According to Johannessen (2022:2), the issue of climate change can give rise to various forms of psychological distress and stress, commonly referred to as ‘climate anxiety’. Adolescents exhibit a diverse array of emotional responses in relation to climate change, encompassing feelings such as anxiety, anger, grief, fear, powerlessness and hopelessness, despite their potential lack of direct personal impact from the phenomenon. She further states that there exists a positive correlation between elevated levels of pro-environmental behaviour among students and increased well-being (Johannessen 2022:2). This association may be attributed to the fulfilment of fundamental psychological needs, such as autonomy, competence and relatedness. Nevertheless, although engaging in activism can potentially alleviate feelings of helplessness and enhance the sense of empowerment, meaning and purpose among young individuals, it can also have adverse effects on their health by exacerbating stress levels (cf. McCarroll 2022). Hence, there is a need for churches to enhance their capacity to recognise and confront the prevailing sentiment of loss and grief associated with the environmental crisis while also providing assistance to their members and local communities. Churches have the potential to fulfil a crucial function in offering pastoral support for individuals experiencing climate-related grief. The church possesses extensive knowledge and understanding of coexisting with affliction, offering empathy and support to individuals in confronting their mortality, while also persistently striving towards the realisation of a fairer future. In a manner similar to the provision of pastoral care and support by local churches in response to the coronavirus disease (COVID-19) crisis, it is anticipated that a similar need for pastoral care will arise in addressing the plight of individuals afflicted by the environmental crisis (cf. McCarroll 2022). Furthermore, religious rituals such as prayer can be implemented as mediating practices for climate grief. Religion can help to give meaning to the stressful confrontations adolescents experience, for example, in their climate actions. At the same time, climate movements can help churches to remain societally relevant and engaged.


This article showed how much religious, specifically Christian, language is implemented in the discourse of climate (youth) movements. These elements of apocalyptic sentiments, utopias, hope and cathedral thinking do not stand alone but are interconnected. While apocalyptic beliefs could lead to apathy, the vision of a utopia and the notion of hope can be mediating factors. The urgency of apocalypticism combined with hope can lead to direct action. The mixture of emotions can create a feeling of agency and confidence in youth. Consequently, self-confident youth can enact themselves in the future and are thus able to have an influence. While self-confidence is negatively influenced by fear, which creates a sense of powerlessness, hope can help to reclaim confidence and agency.

Emotions related to the ideas of utopias and apocalypticism thus play an important role. They help in attracting youth and in creating a sense of belonging. Although Alkorta argues that religious concepts can positively affect emotions and a sense of belonging, climate movements have also shown to be successful in responding to the emotions of young brains. Instead of leading to apathy, these emotions and how climate movements react to the emotions activate people. Because the climate crisis is such a major crisis, it creates the same emotional response as a faith system. Climate marches, collective protests and moral, individual actions create the same response as music, symbols and moral values in religion. The benefit of climate movements might even be that they are fighting a collective enemy.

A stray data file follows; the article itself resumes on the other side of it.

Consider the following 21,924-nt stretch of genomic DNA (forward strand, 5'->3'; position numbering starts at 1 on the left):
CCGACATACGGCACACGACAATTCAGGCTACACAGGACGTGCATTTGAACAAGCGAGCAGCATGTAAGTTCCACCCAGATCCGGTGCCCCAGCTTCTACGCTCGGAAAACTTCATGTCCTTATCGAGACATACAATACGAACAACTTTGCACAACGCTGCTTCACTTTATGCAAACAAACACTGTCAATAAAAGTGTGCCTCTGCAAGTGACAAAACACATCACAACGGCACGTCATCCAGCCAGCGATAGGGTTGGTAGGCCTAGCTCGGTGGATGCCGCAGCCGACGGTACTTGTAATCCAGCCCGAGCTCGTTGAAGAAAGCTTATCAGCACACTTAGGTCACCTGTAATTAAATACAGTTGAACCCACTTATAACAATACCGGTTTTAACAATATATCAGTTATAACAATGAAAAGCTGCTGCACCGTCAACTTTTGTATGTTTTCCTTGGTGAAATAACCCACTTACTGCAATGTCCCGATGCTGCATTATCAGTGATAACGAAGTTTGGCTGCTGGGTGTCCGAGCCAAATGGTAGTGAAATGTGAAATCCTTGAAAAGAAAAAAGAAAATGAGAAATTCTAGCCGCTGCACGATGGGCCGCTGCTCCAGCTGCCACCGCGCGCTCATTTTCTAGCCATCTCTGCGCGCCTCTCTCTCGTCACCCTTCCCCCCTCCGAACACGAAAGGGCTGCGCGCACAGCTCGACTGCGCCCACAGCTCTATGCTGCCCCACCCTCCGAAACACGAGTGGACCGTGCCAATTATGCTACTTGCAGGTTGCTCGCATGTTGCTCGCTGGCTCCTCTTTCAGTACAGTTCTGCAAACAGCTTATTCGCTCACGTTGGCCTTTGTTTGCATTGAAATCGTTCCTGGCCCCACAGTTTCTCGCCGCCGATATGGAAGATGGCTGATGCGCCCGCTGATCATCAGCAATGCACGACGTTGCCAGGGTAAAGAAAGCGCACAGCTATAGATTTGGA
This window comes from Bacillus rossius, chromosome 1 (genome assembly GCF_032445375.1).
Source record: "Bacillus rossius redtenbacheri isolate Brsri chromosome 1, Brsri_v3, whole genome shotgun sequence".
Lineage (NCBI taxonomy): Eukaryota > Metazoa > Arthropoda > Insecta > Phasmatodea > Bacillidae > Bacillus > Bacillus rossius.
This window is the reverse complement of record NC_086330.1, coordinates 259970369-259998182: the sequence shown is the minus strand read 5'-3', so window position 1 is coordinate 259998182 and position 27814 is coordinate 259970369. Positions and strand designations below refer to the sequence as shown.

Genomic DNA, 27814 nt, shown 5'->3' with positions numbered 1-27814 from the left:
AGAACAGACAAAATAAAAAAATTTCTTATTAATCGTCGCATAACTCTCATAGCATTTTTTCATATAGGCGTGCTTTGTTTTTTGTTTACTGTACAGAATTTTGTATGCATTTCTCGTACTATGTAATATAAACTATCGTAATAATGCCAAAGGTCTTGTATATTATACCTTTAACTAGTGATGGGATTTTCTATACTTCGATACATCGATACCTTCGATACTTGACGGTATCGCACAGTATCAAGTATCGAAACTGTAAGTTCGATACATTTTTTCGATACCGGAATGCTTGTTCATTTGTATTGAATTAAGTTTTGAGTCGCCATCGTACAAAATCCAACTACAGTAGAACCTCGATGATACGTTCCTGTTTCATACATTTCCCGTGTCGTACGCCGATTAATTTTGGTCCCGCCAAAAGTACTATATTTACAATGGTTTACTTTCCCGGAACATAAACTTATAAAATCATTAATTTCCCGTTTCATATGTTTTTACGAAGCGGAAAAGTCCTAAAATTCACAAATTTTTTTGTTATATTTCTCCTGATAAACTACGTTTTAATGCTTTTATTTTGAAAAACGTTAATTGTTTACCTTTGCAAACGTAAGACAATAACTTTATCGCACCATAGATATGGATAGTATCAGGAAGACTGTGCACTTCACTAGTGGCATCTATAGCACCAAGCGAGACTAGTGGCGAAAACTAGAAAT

The downside of this kind of belonging is that one can become disappointed in the promises of the collective. People sometimes lose their faith because they have an experience that does not connect with their perception of God. People can experience a feeling of alienation from their faith if they do not experience the help of God at times they need it. The same can also be valid for climate movements. Although climate movements manage to mediate a feeling of despair and fear with hope, there could be a point at which this does not hold up anymore. For example, such despair can result in ecological grief and mourning about the climate crisis. This can have negative consequences and might lead to a sense of losing community. The integration of the long tradition of Christianity can help shape these feelings and keep the community alive through difficult stages.


Competing interests

The authors declare that they have no financial or personal relationships that may have inappropriately influenced them in writing this article.

Authors’ contributions

G.v.V. did the conceptualisation, methodology, formal analysis and writing of the original draft for this paper. J.W.B. also contributed to the analysis, conceptualisation, project administration, supervision and writing review and editing of the article.

Ethical considerations

No ethical clearance was necessary as the article was a literature study and review. Research did not include human participants.

Funding information

This article draws from the research work for the project consortium ‘South African – German Research Hub on Religion and Sustainability’ (SAGRaS) (2022–2025). SAGRaS is funded by the National Research Foundation (NRF) and forms part of the South African – German Collaborative Research Programme (SAG-CORE) on ‘The Interface between Global Change and Social Sciences – post-COVID-19’. Reference: SAG201111573377.

Data availability

Data sharing is not applicable to this article as no new data were created or analysed in this study.


The views and opinions expressed in this article are those of the authors and are the product of professional research. It does not necessarily reflect the official policy or position of any affiliated institution, funder, agency, or that of the publisher. The authors are responsible for this article’s findings and content.


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1. See, for example, https://rmx.news/article/former-archbishop-of-canterbury-compares-greta-thunberg-to-biblical-prophets/

2. See https://www.merriam-webster.com/dictionary/utopia